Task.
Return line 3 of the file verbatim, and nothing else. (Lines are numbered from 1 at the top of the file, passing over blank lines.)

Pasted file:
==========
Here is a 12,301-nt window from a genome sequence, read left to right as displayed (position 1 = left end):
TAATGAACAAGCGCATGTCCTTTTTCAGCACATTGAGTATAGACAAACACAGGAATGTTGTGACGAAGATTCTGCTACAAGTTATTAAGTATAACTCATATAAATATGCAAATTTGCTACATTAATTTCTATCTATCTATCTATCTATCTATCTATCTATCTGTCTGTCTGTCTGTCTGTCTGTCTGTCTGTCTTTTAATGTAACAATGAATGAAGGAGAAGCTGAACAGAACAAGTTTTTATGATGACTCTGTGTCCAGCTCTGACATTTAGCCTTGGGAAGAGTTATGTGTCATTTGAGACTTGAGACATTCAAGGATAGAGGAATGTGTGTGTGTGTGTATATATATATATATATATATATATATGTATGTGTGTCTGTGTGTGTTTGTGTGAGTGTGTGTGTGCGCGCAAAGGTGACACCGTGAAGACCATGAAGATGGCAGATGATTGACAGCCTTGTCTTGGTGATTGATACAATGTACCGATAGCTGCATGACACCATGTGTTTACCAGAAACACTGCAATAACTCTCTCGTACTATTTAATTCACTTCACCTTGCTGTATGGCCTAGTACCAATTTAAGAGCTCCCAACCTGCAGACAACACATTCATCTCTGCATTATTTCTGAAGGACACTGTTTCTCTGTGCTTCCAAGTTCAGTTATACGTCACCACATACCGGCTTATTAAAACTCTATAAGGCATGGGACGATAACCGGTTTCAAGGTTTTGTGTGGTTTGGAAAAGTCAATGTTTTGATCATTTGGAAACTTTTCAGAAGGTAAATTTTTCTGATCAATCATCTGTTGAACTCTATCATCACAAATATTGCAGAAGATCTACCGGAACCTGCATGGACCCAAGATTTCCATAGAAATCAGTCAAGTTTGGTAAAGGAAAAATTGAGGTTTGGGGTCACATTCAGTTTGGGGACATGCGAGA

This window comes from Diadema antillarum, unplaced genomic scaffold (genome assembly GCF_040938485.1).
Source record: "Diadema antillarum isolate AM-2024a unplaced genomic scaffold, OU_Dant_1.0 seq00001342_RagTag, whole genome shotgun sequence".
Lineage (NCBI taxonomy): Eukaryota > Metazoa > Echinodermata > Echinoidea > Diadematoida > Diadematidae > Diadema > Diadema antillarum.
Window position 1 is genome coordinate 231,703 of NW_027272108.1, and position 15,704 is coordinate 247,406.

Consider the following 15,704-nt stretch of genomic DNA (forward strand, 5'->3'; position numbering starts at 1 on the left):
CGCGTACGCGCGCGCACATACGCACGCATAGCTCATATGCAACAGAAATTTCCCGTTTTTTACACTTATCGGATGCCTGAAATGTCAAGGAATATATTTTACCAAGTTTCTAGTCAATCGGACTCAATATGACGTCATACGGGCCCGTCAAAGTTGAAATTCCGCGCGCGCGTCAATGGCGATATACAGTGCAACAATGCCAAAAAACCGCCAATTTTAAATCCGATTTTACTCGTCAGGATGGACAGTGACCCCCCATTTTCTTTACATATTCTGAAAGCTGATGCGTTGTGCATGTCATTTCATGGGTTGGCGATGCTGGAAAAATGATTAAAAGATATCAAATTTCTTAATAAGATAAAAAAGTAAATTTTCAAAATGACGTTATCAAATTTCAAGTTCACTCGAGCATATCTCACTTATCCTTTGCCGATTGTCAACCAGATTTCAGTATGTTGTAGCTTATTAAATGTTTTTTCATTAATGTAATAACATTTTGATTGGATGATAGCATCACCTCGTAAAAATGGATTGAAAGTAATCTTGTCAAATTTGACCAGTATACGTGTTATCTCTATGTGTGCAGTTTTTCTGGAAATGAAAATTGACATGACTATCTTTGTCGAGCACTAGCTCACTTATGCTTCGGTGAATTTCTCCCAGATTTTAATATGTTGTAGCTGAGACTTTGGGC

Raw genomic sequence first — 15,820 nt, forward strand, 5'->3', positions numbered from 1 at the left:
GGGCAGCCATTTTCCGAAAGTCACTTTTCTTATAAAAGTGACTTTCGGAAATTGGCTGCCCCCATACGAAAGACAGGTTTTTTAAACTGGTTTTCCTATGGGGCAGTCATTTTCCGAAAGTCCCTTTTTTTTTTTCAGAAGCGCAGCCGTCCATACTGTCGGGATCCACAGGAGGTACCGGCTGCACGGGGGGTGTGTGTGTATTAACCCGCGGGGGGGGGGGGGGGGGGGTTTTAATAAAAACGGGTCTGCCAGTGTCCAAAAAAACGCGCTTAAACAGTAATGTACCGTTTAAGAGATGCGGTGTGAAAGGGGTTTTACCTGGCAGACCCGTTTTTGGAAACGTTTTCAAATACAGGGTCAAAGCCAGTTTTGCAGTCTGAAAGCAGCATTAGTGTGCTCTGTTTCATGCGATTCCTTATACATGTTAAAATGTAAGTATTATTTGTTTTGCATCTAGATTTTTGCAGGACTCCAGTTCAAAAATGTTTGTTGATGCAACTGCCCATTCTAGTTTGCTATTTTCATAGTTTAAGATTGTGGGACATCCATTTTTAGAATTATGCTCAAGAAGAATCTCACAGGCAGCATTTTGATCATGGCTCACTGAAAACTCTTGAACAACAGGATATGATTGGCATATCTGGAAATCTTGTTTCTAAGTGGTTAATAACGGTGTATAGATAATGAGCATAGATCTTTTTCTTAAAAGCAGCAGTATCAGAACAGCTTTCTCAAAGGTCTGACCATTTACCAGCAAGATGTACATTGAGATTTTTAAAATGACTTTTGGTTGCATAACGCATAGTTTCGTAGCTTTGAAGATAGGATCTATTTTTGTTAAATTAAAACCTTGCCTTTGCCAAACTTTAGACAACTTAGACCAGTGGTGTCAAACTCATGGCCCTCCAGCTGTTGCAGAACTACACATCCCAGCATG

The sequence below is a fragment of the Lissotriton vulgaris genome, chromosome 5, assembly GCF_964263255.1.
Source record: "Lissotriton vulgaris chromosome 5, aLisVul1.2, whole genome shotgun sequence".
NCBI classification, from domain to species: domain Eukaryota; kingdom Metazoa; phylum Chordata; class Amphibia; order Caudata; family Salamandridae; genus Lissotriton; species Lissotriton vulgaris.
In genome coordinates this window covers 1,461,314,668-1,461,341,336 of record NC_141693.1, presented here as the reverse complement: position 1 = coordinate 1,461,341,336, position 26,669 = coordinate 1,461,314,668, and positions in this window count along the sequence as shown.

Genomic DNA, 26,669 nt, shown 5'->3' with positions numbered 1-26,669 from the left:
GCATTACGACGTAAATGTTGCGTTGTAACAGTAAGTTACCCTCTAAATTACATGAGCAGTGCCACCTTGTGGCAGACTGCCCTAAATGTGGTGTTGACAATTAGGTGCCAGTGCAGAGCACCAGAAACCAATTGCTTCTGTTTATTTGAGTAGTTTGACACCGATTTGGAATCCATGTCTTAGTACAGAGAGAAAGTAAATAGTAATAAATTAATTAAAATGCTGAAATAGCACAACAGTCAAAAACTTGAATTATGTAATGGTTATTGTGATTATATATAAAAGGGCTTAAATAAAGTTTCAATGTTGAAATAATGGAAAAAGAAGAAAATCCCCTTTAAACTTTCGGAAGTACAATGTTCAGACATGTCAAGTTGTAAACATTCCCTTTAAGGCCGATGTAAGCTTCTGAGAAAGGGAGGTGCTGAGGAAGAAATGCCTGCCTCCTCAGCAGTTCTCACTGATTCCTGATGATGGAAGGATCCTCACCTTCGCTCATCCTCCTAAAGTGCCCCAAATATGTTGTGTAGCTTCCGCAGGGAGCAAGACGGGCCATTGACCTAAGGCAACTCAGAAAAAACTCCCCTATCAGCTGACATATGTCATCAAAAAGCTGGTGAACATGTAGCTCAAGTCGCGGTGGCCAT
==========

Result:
This window comes from Diadema antillarum, unplaced genomic scaffold (genome assembly GCF_040938485.1).